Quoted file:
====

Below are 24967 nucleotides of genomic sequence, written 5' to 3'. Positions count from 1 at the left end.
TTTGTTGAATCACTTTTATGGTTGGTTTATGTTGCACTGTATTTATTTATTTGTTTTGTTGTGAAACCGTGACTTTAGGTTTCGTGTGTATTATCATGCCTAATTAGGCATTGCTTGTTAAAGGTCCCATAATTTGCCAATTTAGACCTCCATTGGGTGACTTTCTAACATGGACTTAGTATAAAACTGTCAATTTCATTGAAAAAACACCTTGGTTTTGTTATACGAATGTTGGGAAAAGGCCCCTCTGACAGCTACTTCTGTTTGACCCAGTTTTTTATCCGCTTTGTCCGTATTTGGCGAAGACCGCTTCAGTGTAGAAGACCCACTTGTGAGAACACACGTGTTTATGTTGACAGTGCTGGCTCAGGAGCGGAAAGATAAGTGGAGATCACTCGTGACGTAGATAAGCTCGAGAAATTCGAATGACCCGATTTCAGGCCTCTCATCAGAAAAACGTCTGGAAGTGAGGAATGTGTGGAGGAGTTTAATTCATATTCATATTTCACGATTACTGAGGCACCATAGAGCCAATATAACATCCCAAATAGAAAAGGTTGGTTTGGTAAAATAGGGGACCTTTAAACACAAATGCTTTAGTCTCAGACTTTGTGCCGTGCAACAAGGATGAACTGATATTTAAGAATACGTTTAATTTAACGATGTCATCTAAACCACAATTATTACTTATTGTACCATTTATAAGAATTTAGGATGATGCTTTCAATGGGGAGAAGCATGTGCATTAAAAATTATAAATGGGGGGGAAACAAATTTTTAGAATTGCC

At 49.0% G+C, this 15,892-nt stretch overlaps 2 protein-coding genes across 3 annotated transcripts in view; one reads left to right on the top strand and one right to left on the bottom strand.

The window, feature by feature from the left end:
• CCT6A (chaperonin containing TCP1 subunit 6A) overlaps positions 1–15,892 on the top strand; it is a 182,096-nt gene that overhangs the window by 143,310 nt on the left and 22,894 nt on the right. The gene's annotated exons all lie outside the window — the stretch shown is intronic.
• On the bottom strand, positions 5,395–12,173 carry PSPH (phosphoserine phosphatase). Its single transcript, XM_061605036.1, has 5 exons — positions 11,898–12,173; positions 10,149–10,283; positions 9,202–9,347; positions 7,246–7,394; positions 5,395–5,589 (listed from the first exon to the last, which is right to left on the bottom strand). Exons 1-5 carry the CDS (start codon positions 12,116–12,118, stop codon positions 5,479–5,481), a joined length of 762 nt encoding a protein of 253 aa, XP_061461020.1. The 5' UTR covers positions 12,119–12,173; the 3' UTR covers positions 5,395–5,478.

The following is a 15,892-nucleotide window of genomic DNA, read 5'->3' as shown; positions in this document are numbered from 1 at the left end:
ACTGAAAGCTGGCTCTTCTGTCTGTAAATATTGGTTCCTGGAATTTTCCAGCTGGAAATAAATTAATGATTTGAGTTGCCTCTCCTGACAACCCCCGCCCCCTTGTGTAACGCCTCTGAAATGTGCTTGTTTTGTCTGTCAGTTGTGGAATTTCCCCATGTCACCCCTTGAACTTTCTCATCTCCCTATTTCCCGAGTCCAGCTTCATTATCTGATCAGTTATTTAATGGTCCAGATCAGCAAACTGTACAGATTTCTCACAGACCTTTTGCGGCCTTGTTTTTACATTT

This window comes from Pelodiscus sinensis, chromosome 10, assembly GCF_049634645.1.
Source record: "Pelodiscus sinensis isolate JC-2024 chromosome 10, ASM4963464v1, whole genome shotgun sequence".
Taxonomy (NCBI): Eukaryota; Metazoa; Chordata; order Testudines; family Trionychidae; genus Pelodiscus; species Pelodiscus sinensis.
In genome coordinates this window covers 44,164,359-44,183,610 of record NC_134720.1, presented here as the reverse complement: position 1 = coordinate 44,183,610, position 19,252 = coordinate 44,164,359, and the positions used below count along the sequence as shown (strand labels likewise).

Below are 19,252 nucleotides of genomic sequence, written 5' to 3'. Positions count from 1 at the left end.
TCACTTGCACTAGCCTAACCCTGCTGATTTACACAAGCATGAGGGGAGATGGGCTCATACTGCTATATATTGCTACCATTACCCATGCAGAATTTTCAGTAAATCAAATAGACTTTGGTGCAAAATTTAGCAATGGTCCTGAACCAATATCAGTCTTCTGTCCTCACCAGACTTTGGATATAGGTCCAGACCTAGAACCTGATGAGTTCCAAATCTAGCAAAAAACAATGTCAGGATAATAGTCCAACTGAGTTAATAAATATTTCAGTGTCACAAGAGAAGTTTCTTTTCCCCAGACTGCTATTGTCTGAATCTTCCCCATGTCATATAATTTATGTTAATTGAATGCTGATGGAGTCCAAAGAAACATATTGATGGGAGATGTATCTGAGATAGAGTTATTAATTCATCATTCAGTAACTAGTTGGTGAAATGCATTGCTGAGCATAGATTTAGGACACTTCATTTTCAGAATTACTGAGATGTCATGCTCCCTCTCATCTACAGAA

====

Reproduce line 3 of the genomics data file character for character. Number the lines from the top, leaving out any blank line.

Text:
At 49.0% G+C, this 15,892-nt stretch overlaps 2 protein-coding genes across 3 annotated transcripts in view; one reads left to right on the top strand and one right to left on the bottom strand.